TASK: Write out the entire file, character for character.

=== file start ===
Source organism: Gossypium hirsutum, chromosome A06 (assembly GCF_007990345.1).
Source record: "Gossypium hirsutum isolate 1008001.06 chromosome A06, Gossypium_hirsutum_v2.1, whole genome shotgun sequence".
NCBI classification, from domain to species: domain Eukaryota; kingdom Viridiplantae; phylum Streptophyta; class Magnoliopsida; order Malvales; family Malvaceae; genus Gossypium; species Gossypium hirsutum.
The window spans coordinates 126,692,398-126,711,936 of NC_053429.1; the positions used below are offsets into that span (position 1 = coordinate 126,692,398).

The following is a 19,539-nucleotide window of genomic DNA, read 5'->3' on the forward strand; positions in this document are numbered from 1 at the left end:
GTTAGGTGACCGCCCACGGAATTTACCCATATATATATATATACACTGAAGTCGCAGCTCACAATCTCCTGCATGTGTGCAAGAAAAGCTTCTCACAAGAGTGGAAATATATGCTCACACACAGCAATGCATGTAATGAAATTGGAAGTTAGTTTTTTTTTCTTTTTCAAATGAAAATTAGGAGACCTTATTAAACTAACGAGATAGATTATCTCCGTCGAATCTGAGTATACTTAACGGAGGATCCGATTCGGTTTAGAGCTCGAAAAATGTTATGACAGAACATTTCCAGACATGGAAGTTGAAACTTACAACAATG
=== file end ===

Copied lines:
Source organism: Gossypium hirsutum, chromosome A06 (assembly GCF_007990345.1).
Source record: "Gossypium hirsutum isolate 1008001.06 chromosome A06, Gossypium_hirsutum_v2.1, whole genome shotgun sequence".
NCBI classification, from domain to species: domain Eukaryota; kingdom Viridiplantae; phylum Streptophyta; class Magnoliopsida; order Malvales; family Malvaceae; genus Gossypium; species Gossypium hirsutum.
The window spans coordinates 126,692,398-126,711,936 of NC_053429.1; the positions used below are offsets into that span (position 1 = coordinate 126,692,398).

The following is a 19,539-nucleotide window of genomic DNA, read 5'->3' on the forward strand; positions in this document are numbered from 1 at the left end:
GTTAGGTGACCGCCCACGGAATTTACCCATATATATATATATACACTGAAGTCGCAGCTCACAATCTCCTGCATGTGTGCAAGAAAAGCTTCTCACAAGAGTGGAAATATATGCTCACACACAGCAATGCATGTAATGAAATTGGAAGTTAGTTTTTTTTTCTTTTTCAAATGAAAATTAGGAGACCTTATTAAACTAACGAGATAGATTATCTCCGTCGAATCTGAGTATACTTAACGGAGGATCCGATTCGGTTTAGAGCTCGAAAAATGTTATGACAGAACATTTCCAGACATGGAAGTTGAAACTTACAACAATG